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Is Nanometer-scale III-V CMOS Cool Enough To Rejuvenate Moore’s Law?

Scaling silicon ICs involves packing transistors closer and closer together, and this is pushing the power density on the chip towards its limit. Switching to III-V CMOS offers a promising way forward, but can this alternative technology be scaled to a few nanometers, manufactured in really high-volume and made in such a way that it has the look and feel of the silicon incumbent? Jesús del Alamo from MIT discusses the issues.

In 1971 the silicon industry entered a new era: production of the first programmable computer processors. The debut chip, the Intel 4004, purred away at 740 kHz and employed 2300 transistors with a line width of 10 μm.

Since then Intel has continually improved performance levels through scaling and technology innovation: its Core i3, Core i5, and dual-core mobile Core i7 processors that were released in the last year or so zip along at gigahertz speeds, and contain billions of transistors with feature sizes of tens of nanometers.

This tremendous improvement in chip performance that has occurred over the last four decades is a largely a result of scaling down the dimensions of the silicon transistor. Continuing in this vein will bring about further progress, but it is getting much harder with every new CMOS generation. That’s because with increases in transistor density, power dissipation has reached a practical limit and chips are running very hot. There is now no headroom left unless one is willing to use expensive new packaging and active cooling.

The way forward in this new “power constrained scaling" phase of the silicon industry is to reduce the transistor’s operating voltage. With silicon transistors, driving the voltage down while simultaneously enhancing transistor performance has become increasingly difficult, and the operating voltage for CMOS has bottomed at about 1 V for the last few generations of technology. This trend is a serious threat to further progress for the silicon IC. One way to alleviate this looming bottleneck is to switch to a channel with a far higher carrier velocity, which would allow further voltage scaling and better performance.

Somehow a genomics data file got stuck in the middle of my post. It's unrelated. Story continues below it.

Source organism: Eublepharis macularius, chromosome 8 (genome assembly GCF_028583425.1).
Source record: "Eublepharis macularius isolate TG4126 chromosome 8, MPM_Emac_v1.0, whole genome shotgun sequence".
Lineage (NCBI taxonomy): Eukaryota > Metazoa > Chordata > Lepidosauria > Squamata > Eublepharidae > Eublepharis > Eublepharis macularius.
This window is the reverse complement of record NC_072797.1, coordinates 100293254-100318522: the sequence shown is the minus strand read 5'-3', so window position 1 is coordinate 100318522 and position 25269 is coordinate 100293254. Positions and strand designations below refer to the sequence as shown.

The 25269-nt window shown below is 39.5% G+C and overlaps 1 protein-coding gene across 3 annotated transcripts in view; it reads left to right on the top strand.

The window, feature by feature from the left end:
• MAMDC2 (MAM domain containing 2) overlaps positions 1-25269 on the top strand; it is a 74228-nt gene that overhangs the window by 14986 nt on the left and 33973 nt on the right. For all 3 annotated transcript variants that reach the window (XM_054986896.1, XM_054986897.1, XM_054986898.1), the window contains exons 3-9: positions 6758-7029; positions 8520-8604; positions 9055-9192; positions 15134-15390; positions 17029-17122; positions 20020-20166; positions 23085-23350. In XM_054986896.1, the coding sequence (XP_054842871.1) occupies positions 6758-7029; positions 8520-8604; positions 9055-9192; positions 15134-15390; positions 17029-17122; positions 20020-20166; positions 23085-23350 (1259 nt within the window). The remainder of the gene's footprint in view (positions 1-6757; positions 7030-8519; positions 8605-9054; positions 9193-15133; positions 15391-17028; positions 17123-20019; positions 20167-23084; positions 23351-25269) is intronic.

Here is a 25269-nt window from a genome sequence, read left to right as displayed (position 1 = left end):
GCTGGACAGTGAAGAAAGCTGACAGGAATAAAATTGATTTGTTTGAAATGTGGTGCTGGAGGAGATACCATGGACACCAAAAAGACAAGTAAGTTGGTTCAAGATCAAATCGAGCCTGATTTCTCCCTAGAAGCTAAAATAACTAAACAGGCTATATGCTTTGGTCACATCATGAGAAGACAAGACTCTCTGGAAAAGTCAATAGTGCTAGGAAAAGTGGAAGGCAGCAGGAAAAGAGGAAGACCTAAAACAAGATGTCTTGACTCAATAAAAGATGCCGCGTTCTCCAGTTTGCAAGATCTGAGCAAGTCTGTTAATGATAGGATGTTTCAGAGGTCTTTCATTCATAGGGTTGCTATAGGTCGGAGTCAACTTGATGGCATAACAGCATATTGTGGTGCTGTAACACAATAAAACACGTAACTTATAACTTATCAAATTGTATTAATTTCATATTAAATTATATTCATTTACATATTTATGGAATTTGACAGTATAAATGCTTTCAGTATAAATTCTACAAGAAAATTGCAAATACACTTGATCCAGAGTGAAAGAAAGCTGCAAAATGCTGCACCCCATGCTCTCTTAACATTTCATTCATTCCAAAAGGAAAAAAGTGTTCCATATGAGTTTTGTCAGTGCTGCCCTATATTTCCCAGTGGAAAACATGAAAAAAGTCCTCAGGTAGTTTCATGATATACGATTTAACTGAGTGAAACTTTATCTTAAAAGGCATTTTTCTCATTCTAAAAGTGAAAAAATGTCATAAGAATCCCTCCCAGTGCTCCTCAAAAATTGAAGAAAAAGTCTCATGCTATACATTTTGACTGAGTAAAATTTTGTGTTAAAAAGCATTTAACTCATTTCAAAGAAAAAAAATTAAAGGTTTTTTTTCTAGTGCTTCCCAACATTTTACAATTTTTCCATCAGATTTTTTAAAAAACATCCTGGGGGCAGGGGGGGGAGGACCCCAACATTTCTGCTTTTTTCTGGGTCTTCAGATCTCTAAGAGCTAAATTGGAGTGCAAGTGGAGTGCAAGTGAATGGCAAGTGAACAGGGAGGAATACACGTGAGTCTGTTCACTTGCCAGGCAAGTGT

Several materials could fulfill this role, but by far the most promising are III-V semiconductors: their capabilities at high frequencies are proven; their reliability is also well established; and their deployment in the power amplifiers of mobile phones shows they could be used to manufacture chips in high-volumes in a cost-effective manner. In fact, III-Vs seem the obvious choice, because they are the only materials other than silicon with a wellestablished manufacturing and reliability record.

Room on the roadmap?

The bad news for the III-Vs is that there is a huge barrier for insertion of any new channel material into the CMOS roadmap. At the earliest insertion point that seems plausible today, the gate length will be at most in the 10- 15 nm range. This means that the entire transistor will fit in a footprint of less than 100 nm, making it small enough to integrate tens of billions of devices on a single chip. If a disruptive technology such as III-Vs is to stand any chance of success, it will also need to substantially outperform the best scaled silicon option of that day – a performance gain of 30-50 percent seems to be the minimum.

On top of this, a III-V-based approach must also offer the promise of a few scaled generations beyond the insertion node, plus cost-effective manufacturing and unprecedented levels of reliability. Do III-Vs have any chance of success?

One way to answer this question begins by seeing what we can learn from today’s devices. An excellent model system is the HEMT, a device with near terahertz capabilities that we have been investigating at MIT for the last few years. Our effort has focused on studying the logic characteristics of InGaAs and InAs HEMTs with gate lengths down to 30 nm. The encouraging news is that these devices exhibit logic characteristics, in terms of current drive and short-channel effects, rivaling state-of-the-art silicon MOSFETs with equivalent gate lengths.